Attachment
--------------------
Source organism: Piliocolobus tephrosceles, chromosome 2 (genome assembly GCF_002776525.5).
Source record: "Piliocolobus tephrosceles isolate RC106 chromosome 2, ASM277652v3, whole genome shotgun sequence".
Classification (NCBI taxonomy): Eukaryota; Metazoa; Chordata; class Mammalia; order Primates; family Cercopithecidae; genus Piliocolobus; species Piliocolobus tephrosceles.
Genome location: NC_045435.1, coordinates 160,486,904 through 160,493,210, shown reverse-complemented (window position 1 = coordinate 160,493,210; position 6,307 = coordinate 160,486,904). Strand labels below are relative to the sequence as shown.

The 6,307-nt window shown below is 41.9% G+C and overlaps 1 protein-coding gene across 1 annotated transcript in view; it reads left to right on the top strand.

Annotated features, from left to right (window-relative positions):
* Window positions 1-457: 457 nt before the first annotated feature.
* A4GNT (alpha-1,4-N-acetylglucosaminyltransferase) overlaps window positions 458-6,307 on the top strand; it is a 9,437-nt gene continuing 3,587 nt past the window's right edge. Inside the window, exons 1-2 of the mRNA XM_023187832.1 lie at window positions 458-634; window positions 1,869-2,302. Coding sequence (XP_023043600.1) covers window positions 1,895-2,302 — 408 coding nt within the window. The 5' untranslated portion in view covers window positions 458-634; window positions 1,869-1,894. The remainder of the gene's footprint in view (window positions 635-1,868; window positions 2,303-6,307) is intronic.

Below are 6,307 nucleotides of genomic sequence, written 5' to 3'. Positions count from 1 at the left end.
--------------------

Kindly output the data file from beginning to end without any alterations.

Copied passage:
Source organism: Piliocolobus tephrosceles, chromosome 2 (genome assembly GCF_002776525.5).
Source record: "Piliocolobus tephrosceles isolate RC106 chromosome 2, ASM277652v3, whole genome shotgun sequence".
Classification (NCBI taxonomy): Eukaryota; Metazoa; Chordata; class Mammalia; order Primates; family Cercopithecidae; genus Piliocolobus; species Piliocolobus tephrosceles.
Genome location: NC_045435.1, coordinates 160,486,904 through 160,493,210, shown reverse-complemented (window position 1 = coordinate 160,493,210; position 6,307 = coordinate 160,486,904). Strand labels below are relative to the sequence as shown.

The 6,307-nt window shown below is 41.9% G+C and overlaps 1 protein-coding gene across 1 annotated transcript in view; it reads left to right on the top strand.

Annotated features, from left to right (window-relative positions):
* Window positions 1-457: 457 nt before the first annotated feature.
* A4GNT (alpha-1,4-N-acetylglucosaminyltransferase) overlaps window positions 458-6,307 on the top strand; it is a 9,437-nt gene continuing 3,587 nt past the window's right edge. Inside the window, exons 1-2 of the mRNA XM_023187832.1 lie at window positions 458-634; window positions 1,869-2,302. Coding sequence (XP_023043600.1) covers window positions 1,895-2,302 — 408 coding nt within the window. The 5' untranslated portion in view covers window positions 458-634; window positions 1,869-1,894. The remainder of the gene's footprint in view (window positions 635-1,868; window positions 2,303-6,307) is intronic.

Below are 6,307 nucleotides of genomic sequence, written 5' to 3'. Positions count from 1 at the left end.